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Professional development a key aspect of improving inclusion

March 10, 2015

Part five of a seven-part series

On Sept. 10, 2014, the Alberta Teachers’ Association released the Report of the Blue ­Ribbon Panel on Inclusive Education in Alberta Schools.

The report outlines 38 recommendations arranged around seven themes. In this, the fifth instalment of a seven-part series, the ATA News outlines the recommendations that fall within the theme teacher ­professional growth.

Teacher professional growth

Teacher knowledge, skills and attributes are enhanced through ongoing professional learning.

Recommendation 28 — to school jurisdictions

Provide ongoing professional development during the school day to allow teachers to learn and share strategies to support inclusive practices.

Many teachers indicated that their hesitance regarding inclusion most often stemmed from feeling that they lacked the requisite professional knowledge, experience and support, rather than from a lack of support for inclusion itself. The research conducted supported the assumption that teachers need more specific professional development in this area. In 2007, 55 per cent of teachers were satisfied with the inservice they received related to working with students with special needs. By 2014, their level of satisfaction had dropped to 11 per cent. Many studies note that ongoing, thoughtfully planned professional development is key to the success of inclusion.

Recommendation 29 — to school jurisdictions

Recognize that teachers in their early years of practice may need additional or different professional development and supports as they transition through the induction phase of their career, and provide this professional development and related supports.

Teachers new to the profession expressed concern about their capacity to deal effectively with classes that are large and complex and about having sufficient strategies to work with children with exceptional needs, to create effective program plans and to provide specialized support.

Reducing the complexity of new teachers’ assignments would help them focus on their learning and on the development of important foundational skills. Providing professional development and mentorship tailored to the needs of teachers at the beginning of their careers would ensure that these teachers have the skills and confidence they need in order to work effectively with all students, including those with exceptional needs.

Recommendation 30 — to Alberta Education and school jurisdictions

Develop a provincial standard and provide funding so that schools have regular, adequate access to specialized district-based or regional teams, and school-based experts who provide specialized consultation, in-class support and support for planning effective programs.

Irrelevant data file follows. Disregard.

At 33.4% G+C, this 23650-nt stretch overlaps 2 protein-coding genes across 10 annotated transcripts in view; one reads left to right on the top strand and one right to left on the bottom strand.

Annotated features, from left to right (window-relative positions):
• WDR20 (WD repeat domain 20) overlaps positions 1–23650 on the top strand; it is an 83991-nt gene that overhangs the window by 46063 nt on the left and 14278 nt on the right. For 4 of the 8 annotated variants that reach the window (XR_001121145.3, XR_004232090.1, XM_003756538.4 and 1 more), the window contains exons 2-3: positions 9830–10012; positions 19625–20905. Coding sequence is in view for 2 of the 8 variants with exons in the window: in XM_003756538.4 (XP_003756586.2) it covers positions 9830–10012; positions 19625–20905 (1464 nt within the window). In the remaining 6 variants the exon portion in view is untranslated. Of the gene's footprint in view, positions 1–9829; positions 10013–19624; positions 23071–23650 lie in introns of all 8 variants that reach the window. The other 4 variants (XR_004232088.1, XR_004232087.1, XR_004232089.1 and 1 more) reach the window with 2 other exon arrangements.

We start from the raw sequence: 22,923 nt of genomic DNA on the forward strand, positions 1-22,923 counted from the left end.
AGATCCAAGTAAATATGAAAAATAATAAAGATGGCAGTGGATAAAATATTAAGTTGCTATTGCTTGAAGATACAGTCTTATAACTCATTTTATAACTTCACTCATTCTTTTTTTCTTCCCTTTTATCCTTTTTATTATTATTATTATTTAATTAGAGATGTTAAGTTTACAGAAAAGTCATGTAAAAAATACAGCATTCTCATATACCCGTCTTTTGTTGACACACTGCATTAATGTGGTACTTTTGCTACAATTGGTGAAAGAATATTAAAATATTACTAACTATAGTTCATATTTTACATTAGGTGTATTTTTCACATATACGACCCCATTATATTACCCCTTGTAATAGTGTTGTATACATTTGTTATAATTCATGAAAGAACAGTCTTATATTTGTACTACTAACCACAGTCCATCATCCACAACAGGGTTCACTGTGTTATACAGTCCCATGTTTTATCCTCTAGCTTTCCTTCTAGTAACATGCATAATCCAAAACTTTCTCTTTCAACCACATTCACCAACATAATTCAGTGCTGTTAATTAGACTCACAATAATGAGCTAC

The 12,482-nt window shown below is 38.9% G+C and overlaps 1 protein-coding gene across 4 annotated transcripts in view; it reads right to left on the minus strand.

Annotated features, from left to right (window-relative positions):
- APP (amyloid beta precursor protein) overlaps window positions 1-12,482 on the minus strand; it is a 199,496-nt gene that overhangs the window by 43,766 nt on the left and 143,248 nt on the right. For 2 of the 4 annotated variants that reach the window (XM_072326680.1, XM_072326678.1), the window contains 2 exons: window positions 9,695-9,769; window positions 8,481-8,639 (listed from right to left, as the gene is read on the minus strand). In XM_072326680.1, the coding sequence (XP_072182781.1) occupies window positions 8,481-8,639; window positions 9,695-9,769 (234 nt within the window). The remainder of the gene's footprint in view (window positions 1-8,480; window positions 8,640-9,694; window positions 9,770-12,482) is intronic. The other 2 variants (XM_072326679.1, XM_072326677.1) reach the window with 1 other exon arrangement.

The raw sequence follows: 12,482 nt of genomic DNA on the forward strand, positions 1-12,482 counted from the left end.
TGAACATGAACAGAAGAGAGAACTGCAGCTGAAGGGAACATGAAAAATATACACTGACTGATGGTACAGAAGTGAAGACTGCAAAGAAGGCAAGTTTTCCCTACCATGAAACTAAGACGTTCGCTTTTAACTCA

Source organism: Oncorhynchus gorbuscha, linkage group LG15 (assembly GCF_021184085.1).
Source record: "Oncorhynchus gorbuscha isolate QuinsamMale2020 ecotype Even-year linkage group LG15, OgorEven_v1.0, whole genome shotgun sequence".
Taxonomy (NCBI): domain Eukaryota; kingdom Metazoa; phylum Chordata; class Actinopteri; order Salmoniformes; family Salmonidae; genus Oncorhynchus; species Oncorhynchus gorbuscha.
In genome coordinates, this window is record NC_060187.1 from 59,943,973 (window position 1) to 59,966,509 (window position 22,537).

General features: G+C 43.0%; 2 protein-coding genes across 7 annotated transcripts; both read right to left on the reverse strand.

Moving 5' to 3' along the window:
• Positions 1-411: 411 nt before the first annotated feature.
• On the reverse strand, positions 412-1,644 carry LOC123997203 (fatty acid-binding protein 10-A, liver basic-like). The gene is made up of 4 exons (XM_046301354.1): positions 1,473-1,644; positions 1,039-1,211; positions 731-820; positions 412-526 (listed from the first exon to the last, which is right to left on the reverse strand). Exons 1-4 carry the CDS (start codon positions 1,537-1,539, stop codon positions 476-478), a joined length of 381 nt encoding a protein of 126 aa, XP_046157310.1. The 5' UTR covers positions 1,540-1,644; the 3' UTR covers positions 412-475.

In 2007, 67 per cent of Alberta teachers indicated that they had satisfactory access to specialized professional support in their school, such as a special education facilitator, learning team leader or consultant. That number dropped to 29 per cent in 2014. In addition, access to specialized professional supports (such as speech pathologists, psychologists or physiotherapists) dropped from 56 per cent to 16 per cent over the same period. Such supports were promised in Alberta Education’s Setting the Direction Framework, published in 2009.

Having these supports in place and ensuring timely access to them are critical to making inclusion work.

Submissions to the panel affirmed that many of these supports are not yet in place:

  • 16 per cent of respondents indicated that they had access to specialized professional support from outside the school;
  • 29 per cent indicated that they had satisfactory levels of specialized professional support available within their schools;
  • 15 per cent indicated that they had access to district-level inclusive education support personnel;
  • 14 per cent indicated that they had satisfactory access to specialized teams;
  • 11 per cent indicated that they had timely access to social workers;
  • 19 per cent indicated that they had the supports and resources they needed to create behaviour support plans, three per cent indicated that they had time allocated to create the plans, and six per cent indicated that they had time to implement the plans; and
  • 11 per cent indicated that they had the support and resources needed to plan effective transition strategies.

Recommendation 31 — to postsecondary institutions

Create preservice teacher education programs such that the expected outcome is that each graduate has a sound working knowledge of inclusion, with related practicum experience.

In a five-year study of teachers in their early years of practice, lack of preparation to support students with exceptional needs was cited as a frequent source of stress, particularly in creating individualized program plans and working with educational assistants.